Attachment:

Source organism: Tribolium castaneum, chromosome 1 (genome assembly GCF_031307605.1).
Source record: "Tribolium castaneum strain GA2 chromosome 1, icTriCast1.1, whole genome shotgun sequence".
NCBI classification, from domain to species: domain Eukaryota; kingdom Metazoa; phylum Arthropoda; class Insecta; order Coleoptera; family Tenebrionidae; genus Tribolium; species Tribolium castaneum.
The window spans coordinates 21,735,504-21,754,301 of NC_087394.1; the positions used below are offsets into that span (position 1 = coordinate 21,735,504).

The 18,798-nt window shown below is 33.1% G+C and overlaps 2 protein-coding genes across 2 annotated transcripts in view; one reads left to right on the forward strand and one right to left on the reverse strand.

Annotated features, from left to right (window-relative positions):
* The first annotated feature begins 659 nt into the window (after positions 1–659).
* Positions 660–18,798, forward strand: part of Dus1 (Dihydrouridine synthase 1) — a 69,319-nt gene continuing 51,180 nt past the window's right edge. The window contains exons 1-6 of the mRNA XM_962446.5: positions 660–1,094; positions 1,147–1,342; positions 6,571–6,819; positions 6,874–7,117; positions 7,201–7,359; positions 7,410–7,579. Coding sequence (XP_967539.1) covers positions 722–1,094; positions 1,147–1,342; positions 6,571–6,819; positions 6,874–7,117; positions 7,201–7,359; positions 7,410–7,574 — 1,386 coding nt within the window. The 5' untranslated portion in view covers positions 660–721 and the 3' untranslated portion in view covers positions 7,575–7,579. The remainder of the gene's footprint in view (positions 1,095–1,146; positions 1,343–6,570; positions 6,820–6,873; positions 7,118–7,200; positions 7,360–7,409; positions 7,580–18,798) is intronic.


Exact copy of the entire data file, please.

Source organism: Tribolium castaneum, chromosome 1 (genome assembly GCF_031307605.1).
Source record: "Tribolium castaneum strain GA2 chromosome 1, icTriCast1.1, whole genome shotgun sequence".
NCBI classification, from domain to species: domain Eukaryota; kingdom Metazoa; phylum Arthropoda; class Insecta; order Coleoptera; family Tenebrionidae; genus Tribolium; species Tribolium castaneum.
The window spans coordinates 21,735,504-21,754,301 of NC_087394.1; the positions used below are offsets into that span (position 1 = coordinate 21,735,504).

The 18,798-nt window shown below is 33.1% G+C and overlaps 2 protein-coding genes across 2 annotated transcripts in view; one reads left to right on the forward strand and one right to left on the reverse strand.

Annotated features, from left to right (window-relative positions):
* The first annotated feature begins 659 nt into the window (after positions 1–659).
* Positions 660–18,798, forward strand: part of Dus1 (Dihydrouridine synthase 1) — a 69,319-nt gene continuing 51,180 nt past the window's right edge. The window contains exons 1-6 of the mRNA XM_962446.5: positions 660–1,094; positions 1,147–1,342; positions 6,571–6,819; positions 6,874–7,117; positions 7,201–7,359; positions 7,410–7,579. Coding sequence (XP_967539.1) covers positions 722–1,094; positions 1,147–1,342; positions 6,571–6,819; positions 6,874–7,117; positions 7,201–7,359; positions 7,410–7,574 — 1,386 coding nt within the window. The 5' untranslated portion in view covers positions 660–721 and the 3' untranslated portion in view covers positions 7,575–7,579. The remainder of the gene's footprint in view (positions 1,095–1,146; positions 1,343–6,570; positions 6,820–6,873; positions 7,118–7,200; positions 7,360–7,409; positions 7,580–18,798) is intronic.